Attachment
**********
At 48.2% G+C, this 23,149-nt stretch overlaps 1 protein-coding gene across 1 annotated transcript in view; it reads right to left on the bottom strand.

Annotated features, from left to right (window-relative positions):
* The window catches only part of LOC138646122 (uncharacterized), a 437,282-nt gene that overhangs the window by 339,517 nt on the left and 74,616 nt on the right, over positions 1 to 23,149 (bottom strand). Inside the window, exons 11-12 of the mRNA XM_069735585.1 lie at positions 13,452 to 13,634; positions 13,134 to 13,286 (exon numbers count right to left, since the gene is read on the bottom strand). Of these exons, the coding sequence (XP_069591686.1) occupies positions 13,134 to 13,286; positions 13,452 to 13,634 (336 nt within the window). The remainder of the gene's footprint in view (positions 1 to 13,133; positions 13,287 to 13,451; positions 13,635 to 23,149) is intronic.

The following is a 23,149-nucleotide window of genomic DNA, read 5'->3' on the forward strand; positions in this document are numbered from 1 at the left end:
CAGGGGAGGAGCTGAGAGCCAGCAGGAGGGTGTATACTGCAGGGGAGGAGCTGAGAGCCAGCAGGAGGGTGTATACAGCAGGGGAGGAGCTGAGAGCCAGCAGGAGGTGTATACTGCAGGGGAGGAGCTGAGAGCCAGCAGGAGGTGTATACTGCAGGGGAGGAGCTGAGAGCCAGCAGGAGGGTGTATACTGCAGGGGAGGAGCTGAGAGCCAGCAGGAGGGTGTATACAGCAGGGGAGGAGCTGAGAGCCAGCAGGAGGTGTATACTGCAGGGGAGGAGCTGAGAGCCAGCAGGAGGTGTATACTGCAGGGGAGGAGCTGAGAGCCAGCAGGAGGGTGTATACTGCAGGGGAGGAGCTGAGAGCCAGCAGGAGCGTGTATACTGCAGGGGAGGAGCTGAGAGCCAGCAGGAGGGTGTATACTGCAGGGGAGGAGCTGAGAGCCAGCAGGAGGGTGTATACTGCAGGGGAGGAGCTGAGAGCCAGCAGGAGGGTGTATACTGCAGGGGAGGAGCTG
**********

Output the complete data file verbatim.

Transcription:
At 48.2% G+C, this 23,149-nt stretch overlaps 1 protein-coding gene across 1 annotated transcript in view; it reads right to left on the bottom strand.

Annotated features, from left to right (window-relative positions):
* The window catches only part of LOC138646122 (uncharacterized), a 437,282-nt gene that overhangs the window by 339,517 nt on the left and 74,616 nt on the right, over positions 1 to 23,149 (bottom strand). Inside the window, exons 11-12 of the mRNA XM_069735585.1 lie at positions 13,452 to 13,634; positions 13,134 to 13,286 (exon numbers count right to left, since the gene is read on the bottom strand). Of these exons, the coding sequence (XP_069591686.1) occupies positions 13,134 to 13,286; positions 13,452 to 13,634 (336 nt within the window). The remainder of the gene's footprint in view (positions 1 to 13,133; positions 13,287 to 13,451; positions 13,635 to 23,149) is intronic.

The following is a 23,149-nucleotide window of genomic DNA, read 5'->3' on the forward strand; positions in this document are numbered from 1 at the left end:
CAGGGGAGGAGCTGAGAGCCAGCAGGAGGGTGTATACTGCAGGGGAGGAGCTGAGAGCCAGCAGGAGGGTGTATACAGCAGGGGAGGAGCTGAGAGCCAGCAGGAGGTGTATACTGCAGGGGAGGAGCTGAGAGCCAGCAGGAGGTGTATACTGCAGGGGAGGAGCTGAGAGCCAGCAGGAGGGTGTATACTGCAGGGGAGGAGCTGAGAGCCAGCAGGAGGGTGTATACAGCAGGGGAGGAGCTGAGAGCCAGCAGGAGGTGTATACTGCAGGGGAGGAGCTGAGAGCCAGCAGGAGGTGTATACTGCAGGGGAGGAGCTGAGAGCCAGCAGGAGGGTGTATACTGCAGGGGAGGAGCTGAGAGCCAGCAGGAGCGTGTATACTGCAGGGGAGGAGCTGAGAGCCAGCAGGAGGGTGTATACTGCAGGGGAGGAGCTGAGAGCCAGCAGGAGGGTGTATACTGCAGGGGAGGAGCTGAGAGCCAGCAGGAGGGTGTATACTGCAGGGGAGGAGCTG